Sick days. Ferris Bueller spent his strolling through museums, singing in parades and sneaking into neighbors’ pools. However, this winter has found Sacramentans spending theirs sleeping under piles of blankets, swallowing gallons of cough syrup and searching for relief from this winter’s monstrous flu season.
The winter of 2017 and 2018 has brought a flu with it that has worked and writhed its way through the country and Sacramento has been caught in the cross-hairs.
“I don’t know why it’s particularly bad this year,” said Wendy Gomez, Sacramento City College’s resident nurse. “It was unfortunate that the initial flu shot did not cover many of the viruses that were around.”
According to Gomez, the biggest problem isn’t when the symptoms first appear, it’s the aftermath. As if to add insult to injury, many students who contract the flu end up with a secondary illness as well.
“We’re seeing a lot of pneumonia, sinus infections, ear infections” said Gomez. “Those kind of things that are coming from the built up mucus you had while you were sick.”
City College student Natalie Doughty, 21, was one such victim.
“I got an upper respiratory infection,” said Doughty. “It was pretty terrible.”
According to an influenza health advisory published by Sacramento County Public Health, there have been 50 cases of patients in the intensive care unit as well as the deaths of five people under the age of 65 attributed to this flu strain as of Jan. 27.
Gomez warns against fighting against the illness. She says if you’ve had a fever in the last 24 hours, stay home as this is when you’re most contagious.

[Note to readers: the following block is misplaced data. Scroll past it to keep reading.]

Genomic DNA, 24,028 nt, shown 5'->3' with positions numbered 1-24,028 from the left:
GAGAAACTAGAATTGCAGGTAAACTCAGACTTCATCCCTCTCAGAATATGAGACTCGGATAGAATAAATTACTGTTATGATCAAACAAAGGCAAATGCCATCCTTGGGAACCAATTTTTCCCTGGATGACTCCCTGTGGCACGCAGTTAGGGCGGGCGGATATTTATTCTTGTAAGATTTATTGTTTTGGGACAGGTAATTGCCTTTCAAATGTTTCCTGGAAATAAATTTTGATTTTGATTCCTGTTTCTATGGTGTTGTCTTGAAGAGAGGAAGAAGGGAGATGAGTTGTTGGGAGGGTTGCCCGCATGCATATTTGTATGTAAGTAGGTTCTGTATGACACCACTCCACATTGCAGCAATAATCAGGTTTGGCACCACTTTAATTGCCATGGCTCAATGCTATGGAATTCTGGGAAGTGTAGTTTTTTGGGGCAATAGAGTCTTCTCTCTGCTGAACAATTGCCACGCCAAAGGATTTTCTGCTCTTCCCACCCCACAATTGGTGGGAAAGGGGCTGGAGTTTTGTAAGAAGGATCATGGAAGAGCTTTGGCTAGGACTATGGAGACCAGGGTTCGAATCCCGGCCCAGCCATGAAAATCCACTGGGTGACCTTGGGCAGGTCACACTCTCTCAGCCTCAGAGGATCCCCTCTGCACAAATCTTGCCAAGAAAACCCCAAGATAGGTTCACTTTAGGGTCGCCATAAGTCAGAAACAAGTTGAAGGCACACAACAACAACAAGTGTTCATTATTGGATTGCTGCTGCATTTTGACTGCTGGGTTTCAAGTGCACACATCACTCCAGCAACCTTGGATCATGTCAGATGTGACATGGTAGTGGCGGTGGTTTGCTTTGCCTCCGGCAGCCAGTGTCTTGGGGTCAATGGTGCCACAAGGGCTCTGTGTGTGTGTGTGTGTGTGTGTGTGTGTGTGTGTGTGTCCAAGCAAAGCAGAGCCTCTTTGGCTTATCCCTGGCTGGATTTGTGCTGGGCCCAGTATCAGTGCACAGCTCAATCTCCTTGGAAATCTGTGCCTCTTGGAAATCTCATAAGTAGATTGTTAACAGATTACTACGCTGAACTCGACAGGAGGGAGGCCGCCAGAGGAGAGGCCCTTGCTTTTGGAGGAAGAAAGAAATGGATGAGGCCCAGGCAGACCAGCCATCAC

“College students are notorious for coming with a fever and not feeling well because they can’t miss their classes.”
City College student Quinn Rivers, 17, is a perfect example of what can happen to a student’s workload after missing a few days of class.
“I got something. I’m not sure what it was,” said Rivers. “I have three classes and when I came back I had three speeches and a test I didn’t know about.”
When asked his opinion on the flu and what should be done about it, Rivers’ response was realistically melancholic.
“We need something antibacterial but the thing is it’s only going to get worse when you throw medication at it,” said Rivers. “It’s best just to not re-infect the community but that isn’t always easy.”
City College’s resident nurse, Wendy Gomez, sent out a campus-wide email with prevention tips as well as guidelines about what to do if you get the flu.
The email makes it clear that the flu is a virus, not a bacteria. This means that it can not be treated with antibiotics and may last up to two weeks.
The list of prevention tips includes proper hand washing with soap and warm water, and a link to a video demonstrating the proper technique for a cough.
The email goes on to clarify which flu symptoms can be treated with home remedies and which warrant professional medical attention. Recommended home treatments include taking over the counter medications like Advil, Motrin, or Tylenol to alleviate body aches, headaches and fevers. Medications specific to cold and flu symptoms are encouraged as well.
More natural remedies include hot water with lemon and honey, gargling with warm salt water, using vapor rubs and drinking plenty of fluids, said Gomez.
If your coughing is severe and unresponsive to over the counter medicine, or you have severe diarrhea or vomiting, Gomez said she recommends to see your doctor.
If you’re unsure about how to treat your symptoms, take advantage of Gomez and her advice in the health center located on the first floor of Rodda Hall South.